Until 1990, federal law extended copyright protection to original architectural drawings, but generally did not extend such protection to actual buildings, even buildings constructed from protected drawings. The drawings were protected from copying as “pictorial” or “graphic” works, just like any sketch or painting. The drawings only had to have a minimal degree of originality to enjoy protection.
Except for purely ornamental features separable from the structure, buildings did not enjoy the same protection. Buildings were considered functional works excluded from protection under the Copyright Act. In 1990, Congress passed the Architectural Works Copyright Protection Act of 1990 (“AWCPA”), amending the Copyright Act to fill that gap. The AWCPA explicitly extended copyright protection to “architectural works,” so as to include completed buildings themselves registered with the Copyright Office.
Last week, the Second Circuit Court of Appeals clarified that the pre-existing protection of architectural drawings as “pictorial” works survived enactment of AWCPA. In Scholz Design, Inc. v. Sard Custom Homes, LLC, Docket No. 11-3298 (2d Cir. August 15, 2012), the court considered a design firm’s claim for infringement of front elevation drawings showing the appearance of the front of three houses, surrounded by lawn, bushes and trees. There was no dispute the defendants had published exact copies of the drawings. The lower court had held, however, that these drawings were not protected under the Copyright Act, as amended by AWCPA. The court interpreted previous decisions as holding that architectural drawings only could be protected if they contained sufficient detail from which a building could be constructed. That interpretation sought to reconcile the extension of copyright protection to architectural works, through AWCPA, with the long-established principle that copyright law does not protect ideas, only the particular expression of ideas.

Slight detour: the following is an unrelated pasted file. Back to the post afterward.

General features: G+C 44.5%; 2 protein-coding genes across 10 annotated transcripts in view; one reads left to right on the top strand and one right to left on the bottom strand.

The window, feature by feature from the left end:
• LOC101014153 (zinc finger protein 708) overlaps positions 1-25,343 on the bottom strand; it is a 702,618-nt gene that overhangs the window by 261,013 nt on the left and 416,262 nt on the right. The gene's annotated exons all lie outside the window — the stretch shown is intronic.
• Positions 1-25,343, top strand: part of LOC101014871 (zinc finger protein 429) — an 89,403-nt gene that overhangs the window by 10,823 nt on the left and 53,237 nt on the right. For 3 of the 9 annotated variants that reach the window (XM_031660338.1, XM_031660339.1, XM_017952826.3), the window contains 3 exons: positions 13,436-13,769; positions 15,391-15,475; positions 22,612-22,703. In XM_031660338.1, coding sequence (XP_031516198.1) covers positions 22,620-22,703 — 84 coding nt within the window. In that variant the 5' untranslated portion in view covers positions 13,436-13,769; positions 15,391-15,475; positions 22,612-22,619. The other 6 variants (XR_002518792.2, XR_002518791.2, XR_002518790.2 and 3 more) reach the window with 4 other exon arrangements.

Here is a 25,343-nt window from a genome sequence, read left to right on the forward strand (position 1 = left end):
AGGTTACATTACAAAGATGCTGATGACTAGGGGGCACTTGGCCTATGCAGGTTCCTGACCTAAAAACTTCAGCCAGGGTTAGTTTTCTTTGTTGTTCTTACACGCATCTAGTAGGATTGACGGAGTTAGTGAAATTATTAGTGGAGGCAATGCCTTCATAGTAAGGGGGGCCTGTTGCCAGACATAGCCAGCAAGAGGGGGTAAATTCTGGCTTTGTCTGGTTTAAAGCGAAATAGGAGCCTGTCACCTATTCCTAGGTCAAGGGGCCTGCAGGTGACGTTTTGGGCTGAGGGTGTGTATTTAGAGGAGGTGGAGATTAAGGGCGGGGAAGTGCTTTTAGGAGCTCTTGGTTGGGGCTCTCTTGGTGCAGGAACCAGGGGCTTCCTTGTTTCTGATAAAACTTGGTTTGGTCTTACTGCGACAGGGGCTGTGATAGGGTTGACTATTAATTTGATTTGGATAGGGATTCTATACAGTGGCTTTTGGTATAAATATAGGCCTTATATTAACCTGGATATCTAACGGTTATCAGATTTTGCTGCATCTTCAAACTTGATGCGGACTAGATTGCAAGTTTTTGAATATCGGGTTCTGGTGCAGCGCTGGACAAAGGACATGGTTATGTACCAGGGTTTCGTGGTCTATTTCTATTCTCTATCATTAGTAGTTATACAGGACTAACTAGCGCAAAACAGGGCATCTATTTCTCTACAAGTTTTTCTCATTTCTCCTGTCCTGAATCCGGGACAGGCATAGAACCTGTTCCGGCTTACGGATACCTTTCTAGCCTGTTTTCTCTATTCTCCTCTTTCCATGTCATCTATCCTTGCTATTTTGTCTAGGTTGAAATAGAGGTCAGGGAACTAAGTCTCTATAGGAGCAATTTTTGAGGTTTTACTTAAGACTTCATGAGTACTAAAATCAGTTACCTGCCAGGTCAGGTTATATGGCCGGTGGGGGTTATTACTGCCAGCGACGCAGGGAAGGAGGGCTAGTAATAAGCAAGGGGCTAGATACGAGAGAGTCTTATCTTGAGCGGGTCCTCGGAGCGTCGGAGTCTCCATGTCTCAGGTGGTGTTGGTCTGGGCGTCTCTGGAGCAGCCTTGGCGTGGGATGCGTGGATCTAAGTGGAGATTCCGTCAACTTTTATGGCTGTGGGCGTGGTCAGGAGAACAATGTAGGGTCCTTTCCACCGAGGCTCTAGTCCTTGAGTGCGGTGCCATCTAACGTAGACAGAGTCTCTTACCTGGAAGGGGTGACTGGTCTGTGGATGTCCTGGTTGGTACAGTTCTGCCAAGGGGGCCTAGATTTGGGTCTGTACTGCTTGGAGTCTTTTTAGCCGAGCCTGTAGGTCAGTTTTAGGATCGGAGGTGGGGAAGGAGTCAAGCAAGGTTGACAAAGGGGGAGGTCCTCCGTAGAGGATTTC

The Second Circuit disagreed. The court held that regardless of whether the drawings were protectable as “architectural works” under AWCPA, they remained protectable as “pictorial” works under pre-existing law.
Scholz Design confirmed that AWCPA’s extension of copyright protection to buildings did not result in a contraction of protection for the underlying drawings. Thus, according to the Second Circuit, the unauthorized publication or reproduction of original architectural drawings, even where lacking in detail needed for actual construction, has been and remains unlawful.